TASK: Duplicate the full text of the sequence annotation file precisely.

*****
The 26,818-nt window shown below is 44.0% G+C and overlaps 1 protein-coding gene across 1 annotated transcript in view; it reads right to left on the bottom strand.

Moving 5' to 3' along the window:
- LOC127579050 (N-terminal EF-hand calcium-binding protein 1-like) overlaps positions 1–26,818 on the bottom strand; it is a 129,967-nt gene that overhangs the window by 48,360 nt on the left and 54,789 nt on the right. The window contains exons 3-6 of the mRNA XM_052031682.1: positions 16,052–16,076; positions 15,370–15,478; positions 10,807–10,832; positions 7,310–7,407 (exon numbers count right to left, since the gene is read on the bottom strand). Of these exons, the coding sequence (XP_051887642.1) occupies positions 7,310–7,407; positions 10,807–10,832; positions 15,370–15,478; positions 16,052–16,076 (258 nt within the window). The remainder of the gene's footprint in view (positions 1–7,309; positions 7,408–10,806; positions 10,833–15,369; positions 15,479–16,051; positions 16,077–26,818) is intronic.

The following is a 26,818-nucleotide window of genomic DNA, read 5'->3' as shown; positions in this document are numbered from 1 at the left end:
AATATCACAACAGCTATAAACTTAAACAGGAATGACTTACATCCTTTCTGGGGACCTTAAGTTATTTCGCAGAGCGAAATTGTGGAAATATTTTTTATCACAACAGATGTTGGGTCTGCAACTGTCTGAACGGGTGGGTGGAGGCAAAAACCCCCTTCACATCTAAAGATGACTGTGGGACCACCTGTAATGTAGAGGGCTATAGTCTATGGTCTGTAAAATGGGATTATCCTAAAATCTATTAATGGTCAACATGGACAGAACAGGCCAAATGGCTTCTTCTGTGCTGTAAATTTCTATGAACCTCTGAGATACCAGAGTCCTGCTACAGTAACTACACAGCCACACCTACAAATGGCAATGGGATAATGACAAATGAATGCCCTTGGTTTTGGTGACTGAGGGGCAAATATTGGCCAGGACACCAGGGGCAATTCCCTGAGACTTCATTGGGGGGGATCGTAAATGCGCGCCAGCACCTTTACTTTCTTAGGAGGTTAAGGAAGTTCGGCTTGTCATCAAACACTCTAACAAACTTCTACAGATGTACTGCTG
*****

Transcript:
The 26,818-nt window shown below is 44.0% G+C and overlaps 1 protein-coding gene across 1 annotated transcript in view; it reads right to left on the bottom strand.

Moving 5' to 3' along the window:
- LOC127579050 (N-terminal EF-hand calcium-binding protein 1-like) overlaps positions 1–26,818 on the bottom strand; it is a 129,967-nt gene that overhangs the window by 48,360 nt on the left and 54,789 nt on the right. The window contains exons 3-6 of the mRNA XM_052031682.1: positions 16,052–16,076; positions 15,370–15,478; positions 10,807–10,832; positions 7,310–7,407 (exon numbers count right to left, since the gene is read on the bottom strand). Of these exons, the coding sequence (XP_051887642.1) occupies positions 7,310–7,407; positions 10,807–10,832; positions 15,370–15,478; positions 16,052–16,076 (258 nt within the window). The remainder of the gene's footprint in view (positions 1–7,309; positions 7,408–10,806; positions 10,833–15,369; positions 15,479–16,051; positions 16,077–26,818) is intronic.

The following is a 26,818-nucleotide window of genomic DNA, read 5'->3' as shown; positions in this document are numbered from 1 at the left end:
AATATCACAACAGCTATAAACTTAAACAGGAATGACTTACATCCTTTCTGGGGACCTTAAGTTATTTCGCAGAGCGAAATTGTGGAAATATTTTTTATCACAACAGATGTTGGGTCTGCAACTGTCTGAACGGGTGGGTGGAGGCAAAAACCCCCTTCACATCTAAAGATGACTGTGGGACCACCTGTAATGTAGAGGGCTATAGTCTATGGTCTGTAAAATGGGATTATCCTAAAATCTATTAATGGTCAACATGGACAGAACAGGCCAAATGGCTTCTTCTGTGCTGTAAATTTCTATGAACCTCTGAGATACCAGAGTCCTGCTACAGTAACTACACAGCCACACCTACAAATGGCAATGGGATAATGACAAATGAATGCCCTTGGTTTTGGTGACTGAGGGGCAAATATTGGCCAGGACACCAGGGGCAATTCCCTGAGACTTCATTGGGGGGGATCGTAAATGCGCGCCAGCACCTTTACTTTCTTAGGAGGTTAAGGAAGTTCGGCTTGTCATCAAACACTCTAACAAACTTCTACAGATGTACTGCTG